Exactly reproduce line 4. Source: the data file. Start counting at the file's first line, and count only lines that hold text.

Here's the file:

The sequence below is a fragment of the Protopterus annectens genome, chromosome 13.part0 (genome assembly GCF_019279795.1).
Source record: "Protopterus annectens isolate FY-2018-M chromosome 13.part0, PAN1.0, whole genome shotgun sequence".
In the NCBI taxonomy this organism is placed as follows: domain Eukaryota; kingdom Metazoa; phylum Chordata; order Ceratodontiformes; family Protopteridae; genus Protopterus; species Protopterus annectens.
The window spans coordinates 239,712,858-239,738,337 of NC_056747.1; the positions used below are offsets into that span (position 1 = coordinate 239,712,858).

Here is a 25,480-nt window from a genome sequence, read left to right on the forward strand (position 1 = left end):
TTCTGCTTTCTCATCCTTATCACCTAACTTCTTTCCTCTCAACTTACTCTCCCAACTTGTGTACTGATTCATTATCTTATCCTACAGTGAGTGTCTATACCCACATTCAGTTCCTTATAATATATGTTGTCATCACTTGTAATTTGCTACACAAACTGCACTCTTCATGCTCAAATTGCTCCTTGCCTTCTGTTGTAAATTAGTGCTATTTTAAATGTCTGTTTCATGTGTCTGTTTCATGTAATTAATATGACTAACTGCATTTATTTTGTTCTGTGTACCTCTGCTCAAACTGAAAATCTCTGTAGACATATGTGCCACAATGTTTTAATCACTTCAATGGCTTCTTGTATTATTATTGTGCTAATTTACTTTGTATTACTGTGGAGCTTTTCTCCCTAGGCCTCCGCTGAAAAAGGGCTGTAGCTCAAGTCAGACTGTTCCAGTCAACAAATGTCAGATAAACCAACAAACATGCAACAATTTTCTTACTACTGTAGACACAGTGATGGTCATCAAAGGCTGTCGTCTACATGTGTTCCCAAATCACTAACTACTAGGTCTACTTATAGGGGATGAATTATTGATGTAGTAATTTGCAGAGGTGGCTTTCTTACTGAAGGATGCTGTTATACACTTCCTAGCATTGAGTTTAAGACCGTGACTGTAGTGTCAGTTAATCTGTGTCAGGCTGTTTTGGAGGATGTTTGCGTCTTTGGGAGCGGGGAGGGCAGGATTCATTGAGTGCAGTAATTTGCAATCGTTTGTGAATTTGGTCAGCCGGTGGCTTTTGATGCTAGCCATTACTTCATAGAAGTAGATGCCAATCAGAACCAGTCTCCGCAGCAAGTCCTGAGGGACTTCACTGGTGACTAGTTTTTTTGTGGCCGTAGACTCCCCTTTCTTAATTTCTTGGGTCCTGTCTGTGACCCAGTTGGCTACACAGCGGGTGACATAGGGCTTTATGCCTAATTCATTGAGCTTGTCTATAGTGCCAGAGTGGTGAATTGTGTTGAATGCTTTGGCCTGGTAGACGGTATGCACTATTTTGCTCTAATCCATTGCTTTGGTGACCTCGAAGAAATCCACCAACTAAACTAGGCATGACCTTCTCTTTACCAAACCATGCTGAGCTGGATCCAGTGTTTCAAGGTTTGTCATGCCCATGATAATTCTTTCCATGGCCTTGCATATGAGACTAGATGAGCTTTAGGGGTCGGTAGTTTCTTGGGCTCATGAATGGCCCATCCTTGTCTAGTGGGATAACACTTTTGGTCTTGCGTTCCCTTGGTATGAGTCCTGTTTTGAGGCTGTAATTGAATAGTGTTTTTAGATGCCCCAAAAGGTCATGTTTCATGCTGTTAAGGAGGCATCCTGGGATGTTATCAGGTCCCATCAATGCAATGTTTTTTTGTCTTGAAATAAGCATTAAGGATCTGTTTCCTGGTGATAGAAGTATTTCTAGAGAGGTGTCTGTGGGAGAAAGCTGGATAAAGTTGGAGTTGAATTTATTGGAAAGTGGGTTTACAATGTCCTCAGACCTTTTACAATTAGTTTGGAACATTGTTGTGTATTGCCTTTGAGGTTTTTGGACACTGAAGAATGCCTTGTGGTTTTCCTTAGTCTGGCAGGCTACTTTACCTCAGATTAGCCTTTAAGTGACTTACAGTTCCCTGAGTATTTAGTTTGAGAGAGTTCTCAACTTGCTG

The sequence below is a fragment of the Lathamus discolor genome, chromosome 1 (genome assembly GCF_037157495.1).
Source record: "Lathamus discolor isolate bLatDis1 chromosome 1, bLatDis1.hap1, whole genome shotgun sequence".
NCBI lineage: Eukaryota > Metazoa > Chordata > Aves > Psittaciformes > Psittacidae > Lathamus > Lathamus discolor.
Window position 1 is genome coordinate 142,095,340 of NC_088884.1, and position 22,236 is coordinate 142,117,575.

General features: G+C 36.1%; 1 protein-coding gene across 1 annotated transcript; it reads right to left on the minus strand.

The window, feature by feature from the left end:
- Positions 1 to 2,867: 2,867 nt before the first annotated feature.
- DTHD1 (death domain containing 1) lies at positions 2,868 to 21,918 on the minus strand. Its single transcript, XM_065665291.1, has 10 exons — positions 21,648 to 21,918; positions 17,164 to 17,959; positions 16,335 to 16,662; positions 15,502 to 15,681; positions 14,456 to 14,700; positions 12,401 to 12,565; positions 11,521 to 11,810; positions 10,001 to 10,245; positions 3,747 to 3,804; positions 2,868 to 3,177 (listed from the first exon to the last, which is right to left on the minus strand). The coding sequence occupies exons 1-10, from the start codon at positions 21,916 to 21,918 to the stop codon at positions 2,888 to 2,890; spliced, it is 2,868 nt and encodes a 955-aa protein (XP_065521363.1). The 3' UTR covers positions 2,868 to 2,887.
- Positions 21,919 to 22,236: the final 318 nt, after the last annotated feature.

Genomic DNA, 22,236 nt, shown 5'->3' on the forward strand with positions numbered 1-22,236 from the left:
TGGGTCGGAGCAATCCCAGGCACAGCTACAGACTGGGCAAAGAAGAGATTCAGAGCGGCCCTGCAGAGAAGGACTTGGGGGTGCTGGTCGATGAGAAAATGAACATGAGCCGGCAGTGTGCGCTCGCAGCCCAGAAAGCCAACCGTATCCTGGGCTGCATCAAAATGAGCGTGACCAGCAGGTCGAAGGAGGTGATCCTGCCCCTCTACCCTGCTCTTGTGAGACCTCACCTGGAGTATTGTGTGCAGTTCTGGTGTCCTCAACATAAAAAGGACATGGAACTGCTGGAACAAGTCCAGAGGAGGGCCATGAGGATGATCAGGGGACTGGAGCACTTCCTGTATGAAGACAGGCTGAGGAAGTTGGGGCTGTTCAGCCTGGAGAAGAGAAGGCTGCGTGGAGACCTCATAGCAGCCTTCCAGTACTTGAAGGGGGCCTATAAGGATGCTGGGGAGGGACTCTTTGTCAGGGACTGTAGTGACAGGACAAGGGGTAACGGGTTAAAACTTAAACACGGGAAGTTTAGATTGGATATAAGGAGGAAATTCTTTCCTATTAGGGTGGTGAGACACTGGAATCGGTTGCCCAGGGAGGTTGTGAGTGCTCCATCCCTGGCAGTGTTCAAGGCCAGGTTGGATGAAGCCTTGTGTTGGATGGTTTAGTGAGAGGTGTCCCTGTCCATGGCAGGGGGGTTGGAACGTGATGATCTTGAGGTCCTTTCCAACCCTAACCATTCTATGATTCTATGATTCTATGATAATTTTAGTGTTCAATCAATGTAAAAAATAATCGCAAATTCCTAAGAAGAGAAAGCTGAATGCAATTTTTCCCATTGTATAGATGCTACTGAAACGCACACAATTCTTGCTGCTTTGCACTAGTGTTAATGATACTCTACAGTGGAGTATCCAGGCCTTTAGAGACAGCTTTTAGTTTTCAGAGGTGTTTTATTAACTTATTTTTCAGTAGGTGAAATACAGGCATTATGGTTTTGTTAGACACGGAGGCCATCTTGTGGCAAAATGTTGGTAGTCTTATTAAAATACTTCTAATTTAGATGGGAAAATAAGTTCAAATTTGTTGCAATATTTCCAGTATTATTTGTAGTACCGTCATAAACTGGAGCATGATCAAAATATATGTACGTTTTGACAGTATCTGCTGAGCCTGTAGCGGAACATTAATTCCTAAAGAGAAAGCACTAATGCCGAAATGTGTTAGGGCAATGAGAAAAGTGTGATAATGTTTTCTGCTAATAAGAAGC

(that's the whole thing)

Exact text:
The window spans coordinates 239,712,858-239,738,337 of NC_056747.1; the positions used below are offsets into that span (position 1 = coordinate 239,712,858).